Child’s Play
Gus Merwin
amarc543@uwsp.edu
Monday night Mavericks guard Delonte West poked Jazz forward Gordon Hayward in the ear. Why is this news? Why not?
 
West fouled Hayward in transition and following the call he walked up to him and gave him a wet willy.
 
For those of you who never had any fun in school, a wet willy is when you place your finger in your mouth, wet it with saliva, insert it into an unsuspecting victim’s ear, then laugh at your comedic genius.
 
Hayward didn’t particularly appreciate the prank, saying after the game he wanted to "fight right there."
 
That, however, is a textbook response from anyone who has just been victimized by a joke as cunning as a wet willy. Had West given Hayward a wedgie or a pink belly, maybe then would taking a swing have been permissible.
 
The reaction I have heard in the aftermath of the incident has been overwhelmingly negative. ESPN’s Michelle Beadle called the action "disgusting." The announcers at the game said he should be thrown out of the game and it was a "cheap shot in the biggest way."
 
While the comedic timing may have been off, I find no fault in the jest. Yes, basketball is his job, but it’s also a game. Games are played by kids.
 
I can’t even count how many butts I slapped, shorts I pulled, or cup-checks I executed when I played sports. I goofed around in practice, I goofed around on the bench, I goofed around when I was the game.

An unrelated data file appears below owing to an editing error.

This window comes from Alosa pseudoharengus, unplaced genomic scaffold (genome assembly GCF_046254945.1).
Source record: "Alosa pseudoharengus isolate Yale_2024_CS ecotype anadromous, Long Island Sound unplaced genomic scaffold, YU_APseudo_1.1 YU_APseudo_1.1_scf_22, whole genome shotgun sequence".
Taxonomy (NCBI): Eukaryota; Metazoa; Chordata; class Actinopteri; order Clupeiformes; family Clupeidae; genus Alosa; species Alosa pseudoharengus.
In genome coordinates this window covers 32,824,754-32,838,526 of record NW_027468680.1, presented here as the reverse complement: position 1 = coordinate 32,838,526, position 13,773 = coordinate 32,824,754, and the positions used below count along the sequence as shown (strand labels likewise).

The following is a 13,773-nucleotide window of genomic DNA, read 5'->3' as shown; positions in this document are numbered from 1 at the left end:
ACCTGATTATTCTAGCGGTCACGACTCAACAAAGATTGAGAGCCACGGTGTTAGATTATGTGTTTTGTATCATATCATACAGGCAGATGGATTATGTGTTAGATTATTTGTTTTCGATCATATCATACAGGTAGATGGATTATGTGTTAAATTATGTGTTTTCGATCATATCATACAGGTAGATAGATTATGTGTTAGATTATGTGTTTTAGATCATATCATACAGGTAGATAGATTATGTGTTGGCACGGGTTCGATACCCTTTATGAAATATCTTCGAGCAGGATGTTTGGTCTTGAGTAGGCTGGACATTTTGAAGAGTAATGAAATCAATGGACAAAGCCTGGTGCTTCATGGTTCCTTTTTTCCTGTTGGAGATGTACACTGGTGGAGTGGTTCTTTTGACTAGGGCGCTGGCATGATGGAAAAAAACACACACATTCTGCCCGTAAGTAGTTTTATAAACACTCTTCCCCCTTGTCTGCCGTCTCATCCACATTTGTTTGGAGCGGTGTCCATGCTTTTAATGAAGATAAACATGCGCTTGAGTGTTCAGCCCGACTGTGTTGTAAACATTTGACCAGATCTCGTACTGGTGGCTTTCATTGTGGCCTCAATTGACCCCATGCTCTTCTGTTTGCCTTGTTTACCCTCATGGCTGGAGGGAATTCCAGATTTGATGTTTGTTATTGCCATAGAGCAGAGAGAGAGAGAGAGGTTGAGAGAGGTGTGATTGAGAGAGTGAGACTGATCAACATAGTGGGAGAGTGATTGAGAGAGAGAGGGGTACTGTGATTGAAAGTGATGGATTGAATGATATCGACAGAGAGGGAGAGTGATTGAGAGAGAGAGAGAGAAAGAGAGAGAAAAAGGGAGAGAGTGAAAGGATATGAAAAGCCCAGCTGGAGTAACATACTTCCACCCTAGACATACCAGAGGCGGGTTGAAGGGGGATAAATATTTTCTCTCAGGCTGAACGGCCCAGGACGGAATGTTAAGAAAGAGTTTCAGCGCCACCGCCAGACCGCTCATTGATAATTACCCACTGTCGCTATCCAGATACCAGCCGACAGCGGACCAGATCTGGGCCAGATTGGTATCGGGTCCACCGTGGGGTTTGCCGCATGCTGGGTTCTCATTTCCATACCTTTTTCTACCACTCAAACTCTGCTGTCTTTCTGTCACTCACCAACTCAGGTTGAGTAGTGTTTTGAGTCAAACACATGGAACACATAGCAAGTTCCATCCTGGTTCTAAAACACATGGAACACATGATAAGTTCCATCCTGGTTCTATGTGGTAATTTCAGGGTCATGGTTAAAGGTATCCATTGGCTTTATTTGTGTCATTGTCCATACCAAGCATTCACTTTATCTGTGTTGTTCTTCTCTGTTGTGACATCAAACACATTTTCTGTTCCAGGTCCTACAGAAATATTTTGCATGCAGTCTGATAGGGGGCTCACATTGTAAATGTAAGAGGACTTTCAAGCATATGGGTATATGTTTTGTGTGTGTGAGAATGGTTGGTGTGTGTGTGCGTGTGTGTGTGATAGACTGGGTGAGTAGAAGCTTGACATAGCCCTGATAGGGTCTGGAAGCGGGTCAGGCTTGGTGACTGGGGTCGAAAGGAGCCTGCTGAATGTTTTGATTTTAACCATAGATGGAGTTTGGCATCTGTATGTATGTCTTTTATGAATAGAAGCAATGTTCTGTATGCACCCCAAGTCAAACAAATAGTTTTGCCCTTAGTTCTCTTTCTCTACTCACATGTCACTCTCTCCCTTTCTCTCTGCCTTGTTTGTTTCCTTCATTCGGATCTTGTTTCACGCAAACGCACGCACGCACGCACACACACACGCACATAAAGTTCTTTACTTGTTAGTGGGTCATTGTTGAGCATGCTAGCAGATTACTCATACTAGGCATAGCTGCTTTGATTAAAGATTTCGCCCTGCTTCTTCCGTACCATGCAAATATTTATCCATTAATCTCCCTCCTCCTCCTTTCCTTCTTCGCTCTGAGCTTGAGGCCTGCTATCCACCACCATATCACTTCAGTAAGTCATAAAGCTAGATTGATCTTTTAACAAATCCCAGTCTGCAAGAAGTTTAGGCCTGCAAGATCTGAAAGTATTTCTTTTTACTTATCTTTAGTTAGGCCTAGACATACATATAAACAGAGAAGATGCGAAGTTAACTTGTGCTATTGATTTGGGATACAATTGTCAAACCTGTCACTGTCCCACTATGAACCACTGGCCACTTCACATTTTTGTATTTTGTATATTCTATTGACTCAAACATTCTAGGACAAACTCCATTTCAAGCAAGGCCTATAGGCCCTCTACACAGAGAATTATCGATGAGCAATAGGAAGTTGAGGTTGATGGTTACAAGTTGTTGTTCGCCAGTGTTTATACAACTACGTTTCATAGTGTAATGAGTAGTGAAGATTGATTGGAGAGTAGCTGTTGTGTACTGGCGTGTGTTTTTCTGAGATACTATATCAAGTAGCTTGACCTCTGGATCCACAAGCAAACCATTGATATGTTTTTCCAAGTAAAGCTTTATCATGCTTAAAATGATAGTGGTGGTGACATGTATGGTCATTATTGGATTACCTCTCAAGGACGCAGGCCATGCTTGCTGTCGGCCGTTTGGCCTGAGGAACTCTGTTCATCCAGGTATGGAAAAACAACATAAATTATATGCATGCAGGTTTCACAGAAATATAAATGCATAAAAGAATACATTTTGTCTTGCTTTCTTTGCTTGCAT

Kids play sports because they’re fun. Apparently I never grew up because that was my approach as well.
 
I would talk to kids when they got to first base and try to distract them so we could pick them off, which worked multiple times. I would quote The Hangover and Anchorman during free throws. I would ask opposing linemen if they would go to the homecoming dance with me.
 
I think it’s refreshing to see players not take themselves so serious that they can’t joke around. Yes, their lives can get stressful, but at the same time their job is to play a game and if they’re not having fun then they’re forgetting the reason they began playing.
 
There are times to be serious, but there is also plenty of room to joke and West took advantage of it. Beadle mentioned on her ESPN show that Hayward could have been injured during the incident.
 
No.
 
As anyone who has ever performed a proper wet willy knows the danger in the prank lies in the possibility that the victim turn towards you and gets a finger in the eye. It is a cruel reality of the pranking world and it does happen more often than you think.
That, however, did not happen Monday. West achieved direct finger to ear contact, putting Hayward in little to no danger at all.
 
As for the announcers’ erroneous claim that West should be thrown out of the game, I find that to be an immense overreaction. It’s not like he undercut Hayward on a dunk. He didn’t check him into the scorer’s table after a steal. He didn’t give him a crotch-shot in the low post. It was just a wet willy, so calm down.
 
I don’t expect to see players getting pantsed when they’re shooting free throws or waterboys to start filling water bottles with hot sauce. I think it would be good for professional athletes to show that they have a little personality. And I think it would be nice to see the sporting world be more receptive to such a change.